Conclusions, Ramifications and Scope of the Invention

Accordingly, the reader will see that my portable, pocket-sized, billiard cue holder economically and dependably supports a billiard cue, and that it is compact and light enough to carry in a shirt pocket of conventional size. The reader will understand that the holder quickly and easily attaches to any substantially horizontal, flat surface no matter what the thickness of said surface, and is easily released from said surface.

The reader will also see that the means of attachment to said surface, an adhesive layer, is protected from dirt, debris and inadvertent adhesion when the holder is not in use, and that said adhesive layer can readily be renewed when it becomes degraded or otherwise non-functioning.

While the drawings and descriptions of my invention contain many specificities, these should not be construed as limitations on the scope of the invention, but rather as exemplifications of the presently favored embodiment(s) thereof. Many other variations not shown in the drawings and described in detail are possible. For example, the invention may be made somewhat smaller or larger, be made of varying materials, or be made in differing colors or shapes without departing substantially from the spirit and intent of the invention.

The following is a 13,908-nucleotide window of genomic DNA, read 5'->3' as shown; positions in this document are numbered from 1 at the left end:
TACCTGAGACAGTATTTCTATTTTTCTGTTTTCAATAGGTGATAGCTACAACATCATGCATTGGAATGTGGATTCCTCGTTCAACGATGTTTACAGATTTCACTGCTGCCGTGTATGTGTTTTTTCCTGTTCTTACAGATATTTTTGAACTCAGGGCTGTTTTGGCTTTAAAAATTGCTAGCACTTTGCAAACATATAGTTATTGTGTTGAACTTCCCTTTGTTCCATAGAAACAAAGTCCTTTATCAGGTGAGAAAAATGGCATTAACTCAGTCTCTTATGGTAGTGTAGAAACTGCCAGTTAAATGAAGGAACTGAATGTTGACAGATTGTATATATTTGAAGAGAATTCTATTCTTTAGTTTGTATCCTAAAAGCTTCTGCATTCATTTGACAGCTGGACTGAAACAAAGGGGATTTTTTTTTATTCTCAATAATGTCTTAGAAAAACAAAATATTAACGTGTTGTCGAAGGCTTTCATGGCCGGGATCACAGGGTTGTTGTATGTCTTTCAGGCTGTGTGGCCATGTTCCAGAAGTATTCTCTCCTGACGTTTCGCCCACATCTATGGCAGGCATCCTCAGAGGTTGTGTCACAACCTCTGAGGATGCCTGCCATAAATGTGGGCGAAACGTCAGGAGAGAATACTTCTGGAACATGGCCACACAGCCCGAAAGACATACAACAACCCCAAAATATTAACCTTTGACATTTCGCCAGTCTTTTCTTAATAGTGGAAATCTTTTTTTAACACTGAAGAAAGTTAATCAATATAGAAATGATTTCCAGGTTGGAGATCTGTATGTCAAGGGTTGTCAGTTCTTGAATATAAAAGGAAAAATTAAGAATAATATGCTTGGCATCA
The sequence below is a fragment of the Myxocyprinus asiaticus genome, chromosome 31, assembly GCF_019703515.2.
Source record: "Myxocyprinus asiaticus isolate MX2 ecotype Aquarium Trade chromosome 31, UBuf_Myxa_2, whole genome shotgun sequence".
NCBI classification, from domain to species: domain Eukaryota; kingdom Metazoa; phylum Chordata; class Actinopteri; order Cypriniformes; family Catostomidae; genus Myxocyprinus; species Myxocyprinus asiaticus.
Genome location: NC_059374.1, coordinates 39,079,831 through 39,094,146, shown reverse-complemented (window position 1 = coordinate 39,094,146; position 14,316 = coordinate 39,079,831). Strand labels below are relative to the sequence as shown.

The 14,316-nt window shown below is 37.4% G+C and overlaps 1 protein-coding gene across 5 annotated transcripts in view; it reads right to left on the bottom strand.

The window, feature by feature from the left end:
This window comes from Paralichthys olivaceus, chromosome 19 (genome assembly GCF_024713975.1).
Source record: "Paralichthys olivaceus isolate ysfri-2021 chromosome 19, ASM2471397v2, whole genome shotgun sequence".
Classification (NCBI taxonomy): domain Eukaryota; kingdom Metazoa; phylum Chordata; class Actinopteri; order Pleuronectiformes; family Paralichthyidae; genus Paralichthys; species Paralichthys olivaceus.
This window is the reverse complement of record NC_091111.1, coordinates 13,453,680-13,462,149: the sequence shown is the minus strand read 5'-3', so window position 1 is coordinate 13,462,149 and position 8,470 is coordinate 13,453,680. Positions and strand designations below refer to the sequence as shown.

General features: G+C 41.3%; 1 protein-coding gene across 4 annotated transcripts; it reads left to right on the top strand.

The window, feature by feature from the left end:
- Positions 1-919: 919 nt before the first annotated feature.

Accordingly, the scope of the invention should be determined not by the embodiment(s) illustrated, but by the appended claims and their legal equivalents.